Partner Jon Oakley discusses calls to prevent alleged #lawfare against journalists and media organisations

February 21, 2022
Jon Oakley

Jon’s article was published in The Law Society Gazette on 18 February 2022, and can be found on page 23 here.

Not for the first time, I disagree with David Davis.  The honourable member for Haltemprice and Howden has been making waves in the press recently, stating that the law is being used by wealthy individuals to intimidate British journalists and media organisations.  Using what he terms “lawfare”, these individuals are said to prolifically litigate against the press to such an extent that certain topics are not covered in newspapers out of fear that they will be sued, and in some cases, that state security is undermined by allowing individual litigants to act as extensions of foreign powers.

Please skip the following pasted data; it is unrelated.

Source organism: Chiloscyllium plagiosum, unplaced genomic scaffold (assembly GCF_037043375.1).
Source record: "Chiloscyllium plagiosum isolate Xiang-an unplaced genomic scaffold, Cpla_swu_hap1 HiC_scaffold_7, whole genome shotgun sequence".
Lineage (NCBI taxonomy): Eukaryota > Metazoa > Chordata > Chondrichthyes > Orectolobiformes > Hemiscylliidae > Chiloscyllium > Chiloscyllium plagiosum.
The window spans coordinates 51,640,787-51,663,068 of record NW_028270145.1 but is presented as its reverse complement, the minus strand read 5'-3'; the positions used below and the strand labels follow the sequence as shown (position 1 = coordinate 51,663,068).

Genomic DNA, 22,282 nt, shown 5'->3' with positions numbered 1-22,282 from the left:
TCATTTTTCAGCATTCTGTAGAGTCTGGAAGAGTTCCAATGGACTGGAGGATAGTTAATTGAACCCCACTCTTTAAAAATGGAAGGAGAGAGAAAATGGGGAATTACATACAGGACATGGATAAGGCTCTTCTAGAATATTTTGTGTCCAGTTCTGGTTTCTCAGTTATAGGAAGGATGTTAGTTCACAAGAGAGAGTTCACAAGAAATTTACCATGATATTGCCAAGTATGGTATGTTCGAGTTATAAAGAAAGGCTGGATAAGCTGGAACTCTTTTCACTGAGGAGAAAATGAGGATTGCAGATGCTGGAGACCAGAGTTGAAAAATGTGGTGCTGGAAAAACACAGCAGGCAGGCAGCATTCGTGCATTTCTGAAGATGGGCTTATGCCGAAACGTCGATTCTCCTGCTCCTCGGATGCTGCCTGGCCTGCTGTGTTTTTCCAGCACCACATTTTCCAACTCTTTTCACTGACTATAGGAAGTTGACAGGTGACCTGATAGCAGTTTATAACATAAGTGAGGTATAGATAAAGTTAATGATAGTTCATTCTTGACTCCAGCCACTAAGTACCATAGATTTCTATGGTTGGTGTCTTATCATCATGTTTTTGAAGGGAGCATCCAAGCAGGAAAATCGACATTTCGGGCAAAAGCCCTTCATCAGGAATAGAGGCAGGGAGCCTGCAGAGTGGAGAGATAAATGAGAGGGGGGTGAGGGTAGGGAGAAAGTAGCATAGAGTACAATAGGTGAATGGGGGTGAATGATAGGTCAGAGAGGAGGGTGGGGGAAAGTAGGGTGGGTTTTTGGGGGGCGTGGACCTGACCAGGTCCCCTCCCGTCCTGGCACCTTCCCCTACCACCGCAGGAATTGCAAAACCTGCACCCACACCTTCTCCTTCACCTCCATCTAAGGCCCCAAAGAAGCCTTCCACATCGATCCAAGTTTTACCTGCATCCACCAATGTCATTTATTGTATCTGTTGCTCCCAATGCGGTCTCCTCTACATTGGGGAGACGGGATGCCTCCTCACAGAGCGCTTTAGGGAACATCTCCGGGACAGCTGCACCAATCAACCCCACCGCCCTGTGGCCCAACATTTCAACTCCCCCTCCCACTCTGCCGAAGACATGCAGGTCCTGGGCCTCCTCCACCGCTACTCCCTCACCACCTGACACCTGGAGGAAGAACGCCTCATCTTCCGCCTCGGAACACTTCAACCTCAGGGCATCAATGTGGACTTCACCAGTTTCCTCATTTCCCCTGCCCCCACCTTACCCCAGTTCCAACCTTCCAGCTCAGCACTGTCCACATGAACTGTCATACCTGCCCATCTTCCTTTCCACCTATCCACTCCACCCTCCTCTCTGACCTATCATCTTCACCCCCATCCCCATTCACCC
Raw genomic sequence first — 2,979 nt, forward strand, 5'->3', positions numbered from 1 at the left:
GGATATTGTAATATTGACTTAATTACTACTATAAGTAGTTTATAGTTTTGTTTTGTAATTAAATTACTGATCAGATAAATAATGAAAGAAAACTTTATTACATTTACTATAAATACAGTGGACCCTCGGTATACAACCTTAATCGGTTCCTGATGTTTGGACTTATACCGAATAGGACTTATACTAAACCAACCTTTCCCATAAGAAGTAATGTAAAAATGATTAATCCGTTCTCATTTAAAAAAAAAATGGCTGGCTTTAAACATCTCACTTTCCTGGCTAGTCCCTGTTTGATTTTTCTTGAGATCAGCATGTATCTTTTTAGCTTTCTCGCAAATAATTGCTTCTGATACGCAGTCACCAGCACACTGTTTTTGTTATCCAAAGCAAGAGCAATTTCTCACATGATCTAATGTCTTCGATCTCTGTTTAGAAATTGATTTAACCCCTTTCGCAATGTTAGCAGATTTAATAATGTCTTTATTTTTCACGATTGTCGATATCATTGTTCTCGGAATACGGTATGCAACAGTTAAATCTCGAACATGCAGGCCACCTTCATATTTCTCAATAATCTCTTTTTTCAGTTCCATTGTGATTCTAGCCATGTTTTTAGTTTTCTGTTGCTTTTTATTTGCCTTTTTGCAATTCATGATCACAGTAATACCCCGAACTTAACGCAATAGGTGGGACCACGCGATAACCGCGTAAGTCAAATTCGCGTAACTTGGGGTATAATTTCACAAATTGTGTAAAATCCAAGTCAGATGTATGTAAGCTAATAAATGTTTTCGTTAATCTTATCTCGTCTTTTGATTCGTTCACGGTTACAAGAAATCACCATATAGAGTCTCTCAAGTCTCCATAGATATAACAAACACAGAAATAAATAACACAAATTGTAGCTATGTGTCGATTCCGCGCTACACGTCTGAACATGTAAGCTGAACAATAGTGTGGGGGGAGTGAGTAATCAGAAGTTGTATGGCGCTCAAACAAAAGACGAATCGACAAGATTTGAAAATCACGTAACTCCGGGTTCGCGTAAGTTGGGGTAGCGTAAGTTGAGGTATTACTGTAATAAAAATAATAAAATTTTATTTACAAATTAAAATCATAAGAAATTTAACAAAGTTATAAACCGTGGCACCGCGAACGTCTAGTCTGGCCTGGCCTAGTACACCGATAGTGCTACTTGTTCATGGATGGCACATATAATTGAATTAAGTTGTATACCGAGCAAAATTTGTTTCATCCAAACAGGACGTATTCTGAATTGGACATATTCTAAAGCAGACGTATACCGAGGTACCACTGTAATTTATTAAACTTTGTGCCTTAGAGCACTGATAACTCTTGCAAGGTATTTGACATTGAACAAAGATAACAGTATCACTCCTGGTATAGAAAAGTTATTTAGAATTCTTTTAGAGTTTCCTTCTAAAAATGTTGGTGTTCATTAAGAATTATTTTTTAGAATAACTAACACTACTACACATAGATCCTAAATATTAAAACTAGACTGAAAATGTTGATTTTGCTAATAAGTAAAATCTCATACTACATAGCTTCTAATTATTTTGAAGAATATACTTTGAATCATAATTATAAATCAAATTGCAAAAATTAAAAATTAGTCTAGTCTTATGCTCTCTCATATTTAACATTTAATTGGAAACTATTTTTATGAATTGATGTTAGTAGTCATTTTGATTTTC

There is no question that freedom of speech, and the freedom to lawfully report on matters, is of critical importance in any democratic society.  However, I believe that Mr Davis is overstating the position.  Firstly, I think most people would assume (particularly in light of Mr Davis’s comments) that the number of defamation cases that are brought each year in England & Wales is significantly higher than it actually is.  According to the Ministry of Justice (MOJ), the total number of defamation cases issued in 2020 was 152.  This is not an artificially low number as a result of the pandemic, as it is consistent with longer term data, which shows that since 2009 (when records started to be kept) the average number of defamation cases issued each year is 164.   According to an article published on the INFORRM blog [1], of the 152 cases issued in 2020, just 21 were brought against national newspapers.  As that article states: “the ‘typical’ defendant in a libel claim is far more likely to be an ordinary individual, rather than a media outlet or a journalist.”  It follows that, based on the numbers from the MOJ, any insinuation that defamation cases are proliferating (particularly against national newspapers) appears to be misguided.